Senate Majority Leader Harry Reid says it quietly, but he's obviously more than a tad irked at Sen. Rand Paul's latest shenanigan and he says he's not going to put up with it. The Kentucky Republican is holding up a bill that would shore up federal financing for the National Flood Insurance Program by trying to attach an amendment to it that would give legal protections to fetuses from the moment of fertilization. Like all fetal personhood legislation, this one is designed to block abortions.
The flood insurance bill has widespread support. NFIP underwrites the cost of flood insurance in participating communities. Under the program, some 5.6 million homeowners get their insurance from private sellers, but the federal government pays off claims in the 44-year-old program. The 2005 fiscal year was an especially tough one in which NFIP had to borrow $18 billion from the Treasury in claims were paid out. The Congressional Budget Office estimates the bill would save $4.7 billion over the next eight years. About one-fifth of those covered receive subsidized rates. The subsidies are focused on homes built before 1975, and on those built before the nationwide flood-mapping system designated high-risk areas. The bill would gradually remove the subsidies on second homes.
I think some of this stuff is just—I have been very patient working with my Republican colleagues in allowing relevant amendments on issues, and sometimes we even do non-relevant amendments. But really, on flood insurance?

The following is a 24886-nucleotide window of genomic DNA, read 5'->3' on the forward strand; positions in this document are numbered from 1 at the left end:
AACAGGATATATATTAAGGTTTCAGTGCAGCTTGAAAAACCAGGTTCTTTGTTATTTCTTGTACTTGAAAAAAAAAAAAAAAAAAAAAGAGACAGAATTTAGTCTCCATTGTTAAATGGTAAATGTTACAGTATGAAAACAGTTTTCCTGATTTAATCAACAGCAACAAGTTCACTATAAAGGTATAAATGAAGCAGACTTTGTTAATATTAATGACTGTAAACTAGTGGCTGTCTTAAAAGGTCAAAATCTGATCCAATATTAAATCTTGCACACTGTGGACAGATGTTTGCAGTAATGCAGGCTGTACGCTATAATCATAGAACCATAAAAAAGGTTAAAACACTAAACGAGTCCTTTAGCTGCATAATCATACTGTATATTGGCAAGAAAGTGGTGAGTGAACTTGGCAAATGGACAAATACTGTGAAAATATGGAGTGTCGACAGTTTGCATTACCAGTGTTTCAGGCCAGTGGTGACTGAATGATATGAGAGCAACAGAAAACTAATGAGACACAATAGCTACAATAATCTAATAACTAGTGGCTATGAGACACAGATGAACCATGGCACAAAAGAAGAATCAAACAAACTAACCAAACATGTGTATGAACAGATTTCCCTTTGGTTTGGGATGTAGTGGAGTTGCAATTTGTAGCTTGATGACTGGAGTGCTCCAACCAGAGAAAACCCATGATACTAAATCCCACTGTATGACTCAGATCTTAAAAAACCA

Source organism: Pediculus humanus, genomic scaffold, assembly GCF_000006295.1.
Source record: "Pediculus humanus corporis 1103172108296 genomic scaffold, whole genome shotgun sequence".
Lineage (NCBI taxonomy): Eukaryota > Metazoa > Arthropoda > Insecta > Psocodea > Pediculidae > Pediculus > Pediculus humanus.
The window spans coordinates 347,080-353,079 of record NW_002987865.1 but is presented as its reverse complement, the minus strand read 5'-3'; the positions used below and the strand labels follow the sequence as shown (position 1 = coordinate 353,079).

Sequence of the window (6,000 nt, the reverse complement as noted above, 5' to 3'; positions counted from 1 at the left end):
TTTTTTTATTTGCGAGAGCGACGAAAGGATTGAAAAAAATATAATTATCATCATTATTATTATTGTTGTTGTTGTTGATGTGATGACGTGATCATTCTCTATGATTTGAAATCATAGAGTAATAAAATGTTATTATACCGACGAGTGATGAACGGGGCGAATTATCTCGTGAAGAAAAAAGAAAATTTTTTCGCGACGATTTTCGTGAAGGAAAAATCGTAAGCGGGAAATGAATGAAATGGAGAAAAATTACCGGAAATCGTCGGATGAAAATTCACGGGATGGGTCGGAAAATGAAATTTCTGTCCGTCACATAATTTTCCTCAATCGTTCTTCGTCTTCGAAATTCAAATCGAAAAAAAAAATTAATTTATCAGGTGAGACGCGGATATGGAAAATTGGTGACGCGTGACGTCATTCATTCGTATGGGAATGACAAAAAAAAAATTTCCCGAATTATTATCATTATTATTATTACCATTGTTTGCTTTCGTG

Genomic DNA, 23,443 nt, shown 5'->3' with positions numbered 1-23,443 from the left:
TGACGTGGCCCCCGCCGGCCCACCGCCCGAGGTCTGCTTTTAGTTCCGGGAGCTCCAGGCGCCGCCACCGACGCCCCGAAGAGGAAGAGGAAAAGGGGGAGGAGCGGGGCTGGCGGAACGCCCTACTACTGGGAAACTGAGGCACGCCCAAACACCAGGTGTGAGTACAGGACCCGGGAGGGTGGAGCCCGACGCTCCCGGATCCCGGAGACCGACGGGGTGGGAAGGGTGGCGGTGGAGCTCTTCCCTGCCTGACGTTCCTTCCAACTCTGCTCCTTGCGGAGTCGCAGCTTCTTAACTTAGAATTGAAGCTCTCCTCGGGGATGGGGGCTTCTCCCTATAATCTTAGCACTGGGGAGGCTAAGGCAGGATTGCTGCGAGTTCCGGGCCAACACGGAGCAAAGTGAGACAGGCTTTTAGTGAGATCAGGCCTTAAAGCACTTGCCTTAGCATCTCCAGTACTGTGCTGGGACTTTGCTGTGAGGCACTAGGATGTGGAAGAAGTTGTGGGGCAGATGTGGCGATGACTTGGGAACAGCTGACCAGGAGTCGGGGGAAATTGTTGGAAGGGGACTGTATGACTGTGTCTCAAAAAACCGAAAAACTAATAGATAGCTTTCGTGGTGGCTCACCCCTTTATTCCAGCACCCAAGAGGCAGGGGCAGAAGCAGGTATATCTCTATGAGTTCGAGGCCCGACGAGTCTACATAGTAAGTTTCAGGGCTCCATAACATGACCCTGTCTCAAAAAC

After all the work that’s been put on this bill, this is ridiculous that somebody says "I’m not going to let this bill go forward unless I have a vote on when life begins. I am not going to do that, and I think I speak for the majority of senators. [...]
We’ll either do flood insurance with amendments dealing with flood insurance or we won’t do it.
Sen. Paul said
Tuesday: “I think the people who believe in protecting life would like to see a vote.”
Americans living in regions afflicted by hurricanes and other flood-causing events would no doubt like to see a vote, too. But fundamentalist forced-birthers, even supposedly libertarian forced-birthers, are determined not to let anything get in the way of their crusade to curtail women's reproductive rights.